b) Subperiosteal tooth implants (synonym juxtaosseal): these implants are formed by metal constructions placed on the surface of conditioned alveolar bone, they are covered by the periosteum and artificial pillars protrude from them through periosteal mucosa into the oral cavity. Implants may be also fixed into the bone by screws. This kind of implants have been in use since Twenties. Various metal materials were used, from fine steel to titanium and its alloys used in these days. These implants are widely used today in cases of atrophied alveoli both in the upper and lower jaws. Limiting factors of their use are requirements for great care during implanting and also relatively high (up to 50%) unsuccessfulness rate followed by quite large damages to the bone.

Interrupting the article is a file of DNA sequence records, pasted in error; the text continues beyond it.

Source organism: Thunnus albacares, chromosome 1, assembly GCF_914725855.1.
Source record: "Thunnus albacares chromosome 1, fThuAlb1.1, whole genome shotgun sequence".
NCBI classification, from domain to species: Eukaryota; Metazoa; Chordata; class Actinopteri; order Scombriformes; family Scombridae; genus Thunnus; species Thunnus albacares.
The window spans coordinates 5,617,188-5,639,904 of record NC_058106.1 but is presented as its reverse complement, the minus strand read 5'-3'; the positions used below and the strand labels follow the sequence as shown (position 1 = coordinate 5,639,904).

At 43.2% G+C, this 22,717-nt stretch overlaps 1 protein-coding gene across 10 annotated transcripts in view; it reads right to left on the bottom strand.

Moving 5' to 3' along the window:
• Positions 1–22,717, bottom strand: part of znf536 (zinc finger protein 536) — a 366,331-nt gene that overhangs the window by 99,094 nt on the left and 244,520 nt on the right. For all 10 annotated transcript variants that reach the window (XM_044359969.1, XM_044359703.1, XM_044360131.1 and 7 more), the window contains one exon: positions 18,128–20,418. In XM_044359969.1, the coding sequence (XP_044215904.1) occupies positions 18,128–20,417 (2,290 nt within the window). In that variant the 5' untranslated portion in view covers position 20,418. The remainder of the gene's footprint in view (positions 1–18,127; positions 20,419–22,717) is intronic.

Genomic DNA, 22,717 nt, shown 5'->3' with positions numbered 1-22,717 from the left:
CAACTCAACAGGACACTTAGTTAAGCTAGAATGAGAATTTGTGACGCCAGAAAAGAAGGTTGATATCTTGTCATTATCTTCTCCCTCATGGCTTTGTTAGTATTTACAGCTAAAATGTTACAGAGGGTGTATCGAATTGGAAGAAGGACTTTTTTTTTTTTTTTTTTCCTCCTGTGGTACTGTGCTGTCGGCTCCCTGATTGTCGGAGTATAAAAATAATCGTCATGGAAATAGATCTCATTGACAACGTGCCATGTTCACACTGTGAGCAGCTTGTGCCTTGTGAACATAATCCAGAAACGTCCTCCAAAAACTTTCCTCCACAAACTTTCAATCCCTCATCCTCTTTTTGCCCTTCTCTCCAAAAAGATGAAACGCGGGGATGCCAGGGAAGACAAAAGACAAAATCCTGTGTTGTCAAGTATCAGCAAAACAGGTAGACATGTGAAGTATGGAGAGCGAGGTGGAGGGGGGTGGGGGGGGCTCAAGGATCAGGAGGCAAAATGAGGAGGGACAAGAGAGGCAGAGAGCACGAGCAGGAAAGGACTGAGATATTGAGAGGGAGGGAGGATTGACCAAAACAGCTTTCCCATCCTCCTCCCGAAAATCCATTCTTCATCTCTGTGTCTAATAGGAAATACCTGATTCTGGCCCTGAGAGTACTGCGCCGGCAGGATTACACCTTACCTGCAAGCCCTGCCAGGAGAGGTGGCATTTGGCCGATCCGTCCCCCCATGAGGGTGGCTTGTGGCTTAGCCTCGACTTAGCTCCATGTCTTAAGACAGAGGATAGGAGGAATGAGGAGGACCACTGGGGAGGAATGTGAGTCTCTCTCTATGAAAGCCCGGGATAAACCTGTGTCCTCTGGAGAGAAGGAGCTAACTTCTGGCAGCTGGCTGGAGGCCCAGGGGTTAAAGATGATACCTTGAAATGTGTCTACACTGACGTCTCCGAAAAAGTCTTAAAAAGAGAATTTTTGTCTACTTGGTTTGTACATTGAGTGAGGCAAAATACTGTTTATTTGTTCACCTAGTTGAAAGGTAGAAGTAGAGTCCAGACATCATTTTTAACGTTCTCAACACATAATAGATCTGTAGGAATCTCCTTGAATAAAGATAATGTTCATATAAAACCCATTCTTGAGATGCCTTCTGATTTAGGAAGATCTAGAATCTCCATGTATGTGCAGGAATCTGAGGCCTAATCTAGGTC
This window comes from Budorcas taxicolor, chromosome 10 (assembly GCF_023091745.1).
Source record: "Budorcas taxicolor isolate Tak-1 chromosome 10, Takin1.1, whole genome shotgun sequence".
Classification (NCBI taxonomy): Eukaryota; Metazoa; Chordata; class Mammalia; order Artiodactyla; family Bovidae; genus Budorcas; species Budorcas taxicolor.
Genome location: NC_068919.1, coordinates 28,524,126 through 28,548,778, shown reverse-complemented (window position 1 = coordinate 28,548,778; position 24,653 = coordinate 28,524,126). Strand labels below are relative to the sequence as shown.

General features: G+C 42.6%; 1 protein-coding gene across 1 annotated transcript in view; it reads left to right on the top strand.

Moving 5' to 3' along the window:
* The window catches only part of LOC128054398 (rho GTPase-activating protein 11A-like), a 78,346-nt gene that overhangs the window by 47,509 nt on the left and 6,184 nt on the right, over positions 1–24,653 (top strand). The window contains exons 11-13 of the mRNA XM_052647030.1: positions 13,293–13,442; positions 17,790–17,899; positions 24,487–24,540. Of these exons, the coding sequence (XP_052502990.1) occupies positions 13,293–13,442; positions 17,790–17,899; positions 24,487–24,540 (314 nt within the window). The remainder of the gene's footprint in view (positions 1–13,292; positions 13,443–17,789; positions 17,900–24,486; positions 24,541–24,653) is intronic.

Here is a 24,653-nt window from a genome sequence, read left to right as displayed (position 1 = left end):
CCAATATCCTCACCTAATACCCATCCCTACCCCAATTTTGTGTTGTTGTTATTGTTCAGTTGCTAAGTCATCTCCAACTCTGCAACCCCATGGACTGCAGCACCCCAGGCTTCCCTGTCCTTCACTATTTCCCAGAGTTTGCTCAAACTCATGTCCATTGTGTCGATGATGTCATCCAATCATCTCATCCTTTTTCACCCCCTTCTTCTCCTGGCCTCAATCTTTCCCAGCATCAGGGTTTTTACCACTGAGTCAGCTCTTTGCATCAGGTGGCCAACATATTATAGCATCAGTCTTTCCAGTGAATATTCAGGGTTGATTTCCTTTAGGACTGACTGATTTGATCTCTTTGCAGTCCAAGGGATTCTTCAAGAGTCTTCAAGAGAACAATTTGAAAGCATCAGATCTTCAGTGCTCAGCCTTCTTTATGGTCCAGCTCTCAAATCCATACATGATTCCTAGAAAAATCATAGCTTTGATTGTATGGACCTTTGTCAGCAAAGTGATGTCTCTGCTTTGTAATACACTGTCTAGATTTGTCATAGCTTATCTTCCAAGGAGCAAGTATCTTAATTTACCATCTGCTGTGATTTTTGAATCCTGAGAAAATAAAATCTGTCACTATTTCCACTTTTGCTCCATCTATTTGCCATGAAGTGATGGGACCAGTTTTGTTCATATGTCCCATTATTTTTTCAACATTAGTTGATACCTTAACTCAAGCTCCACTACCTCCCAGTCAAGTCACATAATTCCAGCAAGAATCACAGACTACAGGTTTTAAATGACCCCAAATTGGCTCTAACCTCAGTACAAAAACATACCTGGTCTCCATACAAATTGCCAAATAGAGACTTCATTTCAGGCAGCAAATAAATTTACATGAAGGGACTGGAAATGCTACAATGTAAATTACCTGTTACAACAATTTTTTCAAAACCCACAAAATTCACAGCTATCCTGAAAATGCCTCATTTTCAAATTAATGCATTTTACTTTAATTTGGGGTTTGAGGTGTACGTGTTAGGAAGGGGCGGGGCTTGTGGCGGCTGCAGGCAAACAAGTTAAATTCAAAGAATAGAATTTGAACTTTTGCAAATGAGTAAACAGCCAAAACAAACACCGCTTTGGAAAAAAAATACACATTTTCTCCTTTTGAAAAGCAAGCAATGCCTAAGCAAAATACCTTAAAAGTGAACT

c) enosseal implants: are the most commonly used and perhaps also the most promising group of dental implants. The method of implanting the enosseal dental implants has became a part of dental care in all developed countries. It is used in many forms in the Czech Republic as well. Basically, implants which may vary in their shapes, are inserted enosseally into the spongy bone, their parts penetrate the cortical bone, periosteum, and mucosa into the oral cavity where they form an artificial pillar. Their variability does not concern only shapes, but also materials, surface finish and ways of surgical implanting of a denture anchors. At present, an emphasis is put on the following requirements for enosseal implants: they have to integrate perfectly into the bone and surrounding tissues, i.e. no interstitial layers of ligaments, granulous tissue or groove between the implant and mucosa that would allow for microorganisms to penetrate deeper into tissues, can occur. Besides biocompatibility, biomechanics of dental implants that is determined by their shape and material they are made of, plays an important role. At present, the most suitable materials appear to be pure titanium or tantalum, titanium and vanadium alloys, hydroxylapatite ceramic, aluminum oxide containing monocrystalline and poly-crystalline ceramic, phosphate-based ceramic, and experimentally also bio-glass and bio-carbon containing ceramic materials. A combination of metal and ceramic implants is used mainly due to the surface finish. Shapes, forms and surface finish of enosseal implants should assure the largest area of contact with a bone, thus making conditions for complete integration of an implant. In concordance with these requirements, including the way of a denture anchoring, tens of enosseal dental implant systems have been developed. Single-phase implants have an endosteal part that verges into a pillar part, as compared to two-phase implants, where the endosteal part is implanted first and the supraconstruction is fixed in the second phase after 3-6 months, when a prosthesis is made, too. The well known brands of dental implants are MTI, Ardent - cylindrical, Impladent, LTI, Precioza, Disal, VNI, Timplant, IMZ, Swiss-made Bonefit, Swedish Branemark, American Cor-vent and tens of others.